We didn’t talk about it for the rest of our walk. After that, I was only too willing to let the conversation drift to less weighty topics. The truth is, A. and I have had significant divisions in our relationship for a long time, and although we’re doing family and couples therapy now, I’m not sanguine about the future of our relationship. My interest in guns and self-defense isn’t the reason why we’re on this precipice, but it’s become the lens through which I can see how different A. and I have become, and how many disconnects on fundamental issues loom between us now.

It felt great to get outside and move around. I’m relishing the low ache in my calves and thigh muscles that tells me I’ve worked them. But I’m also feeling profoundly sad that the person who was supposed to be my life partner, who was supposed to encourage and support and nurture me in growing as a human being, sees my desire for self-confidence and self-assurance – not to mention my desire to shoot and hang out with “gun folks”, both of which bring me a lot of pleasure – as paranoid and reactionary.

But alas, there are some rifts that are just too wide to bridge, I fear.

Comments

  1. I’m sorry, that’s a tough position to be in.

    Is A willing to read de Becker’s book? Maybe that will help him understand. My stress is so much less since I read his book, for precisely the reasons you stated. I trust my gut instinct now and don’t hesitate. Because I don’t waste any time rationalizing my uneasiness, my stress level is so much lower.

    • Thanks for your comment – I appreciate so much the encouragement and support I get from my readers, and from the larger community of “gun folks” and those interested in safety and self-defense. So blessed to have found this community, and to not feel so alone anymore.

      Unfortunately, A. isn’t willing to read anything at the present. I tried to share some stuff I learned from Gila Hayes’s book Personal Defense for Women, and was asked “can we please stop talking about this stuff?”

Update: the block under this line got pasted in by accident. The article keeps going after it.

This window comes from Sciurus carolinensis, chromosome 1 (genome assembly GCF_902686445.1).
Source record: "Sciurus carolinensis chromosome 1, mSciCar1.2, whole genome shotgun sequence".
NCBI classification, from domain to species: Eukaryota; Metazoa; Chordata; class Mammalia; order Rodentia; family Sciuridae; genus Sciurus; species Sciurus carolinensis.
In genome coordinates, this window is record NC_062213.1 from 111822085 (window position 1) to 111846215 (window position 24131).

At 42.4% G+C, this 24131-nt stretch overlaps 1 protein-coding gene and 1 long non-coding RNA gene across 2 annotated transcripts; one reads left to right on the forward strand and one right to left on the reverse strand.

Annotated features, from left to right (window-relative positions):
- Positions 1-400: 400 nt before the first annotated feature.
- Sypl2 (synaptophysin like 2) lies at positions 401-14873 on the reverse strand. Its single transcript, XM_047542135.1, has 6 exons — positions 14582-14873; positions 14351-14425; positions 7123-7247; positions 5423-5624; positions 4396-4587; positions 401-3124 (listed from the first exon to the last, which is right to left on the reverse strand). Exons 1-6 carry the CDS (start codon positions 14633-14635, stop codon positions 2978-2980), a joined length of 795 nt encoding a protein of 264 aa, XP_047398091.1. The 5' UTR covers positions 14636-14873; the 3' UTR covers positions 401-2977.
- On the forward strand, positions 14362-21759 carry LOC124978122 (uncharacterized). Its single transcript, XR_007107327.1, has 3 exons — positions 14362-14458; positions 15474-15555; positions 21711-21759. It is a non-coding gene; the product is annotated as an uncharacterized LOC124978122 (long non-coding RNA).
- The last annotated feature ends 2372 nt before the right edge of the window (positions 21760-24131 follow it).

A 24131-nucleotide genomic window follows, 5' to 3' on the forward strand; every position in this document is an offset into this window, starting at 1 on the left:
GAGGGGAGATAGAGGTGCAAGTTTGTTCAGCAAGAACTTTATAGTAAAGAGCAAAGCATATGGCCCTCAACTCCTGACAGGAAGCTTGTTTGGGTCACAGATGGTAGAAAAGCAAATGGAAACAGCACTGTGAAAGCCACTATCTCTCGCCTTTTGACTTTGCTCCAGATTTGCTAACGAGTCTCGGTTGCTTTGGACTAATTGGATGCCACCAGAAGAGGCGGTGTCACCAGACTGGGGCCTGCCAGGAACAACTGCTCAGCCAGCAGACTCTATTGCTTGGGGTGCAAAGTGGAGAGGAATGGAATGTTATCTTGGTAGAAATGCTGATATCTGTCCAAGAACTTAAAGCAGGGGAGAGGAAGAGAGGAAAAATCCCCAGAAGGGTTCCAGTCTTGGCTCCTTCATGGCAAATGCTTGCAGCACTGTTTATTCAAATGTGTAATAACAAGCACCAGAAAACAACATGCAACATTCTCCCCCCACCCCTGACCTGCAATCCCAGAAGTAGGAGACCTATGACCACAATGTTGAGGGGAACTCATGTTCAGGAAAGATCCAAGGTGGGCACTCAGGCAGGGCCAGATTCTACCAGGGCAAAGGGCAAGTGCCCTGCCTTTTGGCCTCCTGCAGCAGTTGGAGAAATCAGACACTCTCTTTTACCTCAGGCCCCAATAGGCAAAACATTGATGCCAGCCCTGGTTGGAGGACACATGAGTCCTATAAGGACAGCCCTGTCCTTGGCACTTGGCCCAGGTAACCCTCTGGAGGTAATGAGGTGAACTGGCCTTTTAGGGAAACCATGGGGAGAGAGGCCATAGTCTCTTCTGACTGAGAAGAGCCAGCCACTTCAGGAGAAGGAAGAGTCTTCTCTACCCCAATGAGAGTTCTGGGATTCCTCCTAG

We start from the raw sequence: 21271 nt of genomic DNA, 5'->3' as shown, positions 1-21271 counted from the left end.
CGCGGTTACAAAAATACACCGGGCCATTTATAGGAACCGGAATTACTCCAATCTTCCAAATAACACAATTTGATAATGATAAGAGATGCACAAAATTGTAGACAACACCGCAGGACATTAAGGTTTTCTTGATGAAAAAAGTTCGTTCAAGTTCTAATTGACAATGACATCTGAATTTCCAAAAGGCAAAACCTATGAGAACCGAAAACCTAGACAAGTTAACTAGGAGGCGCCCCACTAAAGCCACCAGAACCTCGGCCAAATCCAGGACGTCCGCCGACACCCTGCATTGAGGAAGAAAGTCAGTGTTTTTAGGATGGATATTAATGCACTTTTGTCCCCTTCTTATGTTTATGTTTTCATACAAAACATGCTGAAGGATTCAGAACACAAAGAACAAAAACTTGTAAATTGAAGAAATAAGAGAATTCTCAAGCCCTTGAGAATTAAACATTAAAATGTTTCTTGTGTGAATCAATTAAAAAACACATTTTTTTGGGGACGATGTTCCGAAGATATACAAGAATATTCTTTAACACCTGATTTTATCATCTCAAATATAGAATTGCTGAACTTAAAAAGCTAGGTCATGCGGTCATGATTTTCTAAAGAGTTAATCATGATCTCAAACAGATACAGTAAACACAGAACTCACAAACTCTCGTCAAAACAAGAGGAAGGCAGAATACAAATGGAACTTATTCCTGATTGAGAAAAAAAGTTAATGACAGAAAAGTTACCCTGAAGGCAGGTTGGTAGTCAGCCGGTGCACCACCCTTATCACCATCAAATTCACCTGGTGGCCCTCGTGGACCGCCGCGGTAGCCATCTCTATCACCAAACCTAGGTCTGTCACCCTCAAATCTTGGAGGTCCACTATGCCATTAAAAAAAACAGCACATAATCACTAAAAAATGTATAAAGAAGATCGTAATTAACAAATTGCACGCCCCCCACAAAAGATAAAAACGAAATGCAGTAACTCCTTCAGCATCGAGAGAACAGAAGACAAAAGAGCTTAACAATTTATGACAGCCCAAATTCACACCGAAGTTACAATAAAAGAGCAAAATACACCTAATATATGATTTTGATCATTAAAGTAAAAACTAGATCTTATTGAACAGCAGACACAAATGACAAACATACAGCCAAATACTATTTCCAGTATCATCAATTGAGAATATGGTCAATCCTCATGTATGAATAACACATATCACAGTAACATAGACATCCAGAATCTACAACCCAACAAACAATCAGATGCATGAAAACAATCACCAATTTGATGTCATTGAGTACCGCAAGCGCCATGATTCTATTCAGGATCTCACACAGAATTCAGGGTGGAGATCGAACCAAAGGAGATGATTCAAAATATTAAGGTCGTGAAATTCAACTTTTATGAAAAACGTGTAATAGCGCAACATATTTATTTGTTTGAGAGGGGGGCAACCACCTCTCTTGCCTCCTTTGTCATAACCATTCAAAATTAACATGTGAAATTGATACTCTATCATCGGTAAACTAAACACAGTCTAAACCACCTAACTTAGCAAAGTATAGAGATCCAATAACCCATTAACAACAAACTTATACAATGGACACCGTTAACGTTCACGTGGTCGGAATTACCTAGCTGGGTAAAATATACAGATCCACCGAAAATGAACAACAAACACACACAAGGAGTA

And yes, I know what you mean about not wasting time rationalizing. I also feel a huge self-confidence boost from knowing I can rely on myself – my perceptions, my instincts, and my skills – and that leads to much relaxation also. When A. and I met, almost 15 years ago, I was scared, helpless, vulnerable, passive, submissive, and had about the self-esteem of a flea. I’m not that way anymore, and I wonder sometimes if that change is just too much for A. to wrap his head around.

  2. Mrs. Groundhog says:

    I am sorry that your husband does not understand where you are coming from. It took me a long time to understand where my husband was coming from on the “gun stuff”. I figured it was just because he had been in the military that he liked it. I didn’t and that was ok. It took my sister almost dying in a workplace shooting for my eyes to be opened to the reality that violence can happen to anyone. http://www.foxnews.com/story/0,2933,92766,00.html This is the link to the story about my sister. Even after that, it took a couple of years before I wanted to try shooting.We both got our CHL 5 years ago. It was a long process.

    Even if you husband never changes, you have and that is what is important!You have made choice upon choice to improve your life and that may save your life some day. I applaud you and all that you have done! Thanks for sharing your life on your blog.

    • Thank you so much for this! I wrestle sometimes with how much of my personal life to share here, but I really appreciate all the support I’ve received from my readers.

      So sorry for what almost happened to your sister, and grateful for what didn’t happen. One of the things I said to A. yesterday is that there’s a difference between “unlikely” and impossible. Even if the odds of a given event happening in a given year are one in a million, there are still going to be 300 or so people in the United States this year to whom that event has happened, and the fact that it’s a rare occurrence is unlikely to provide much comfort.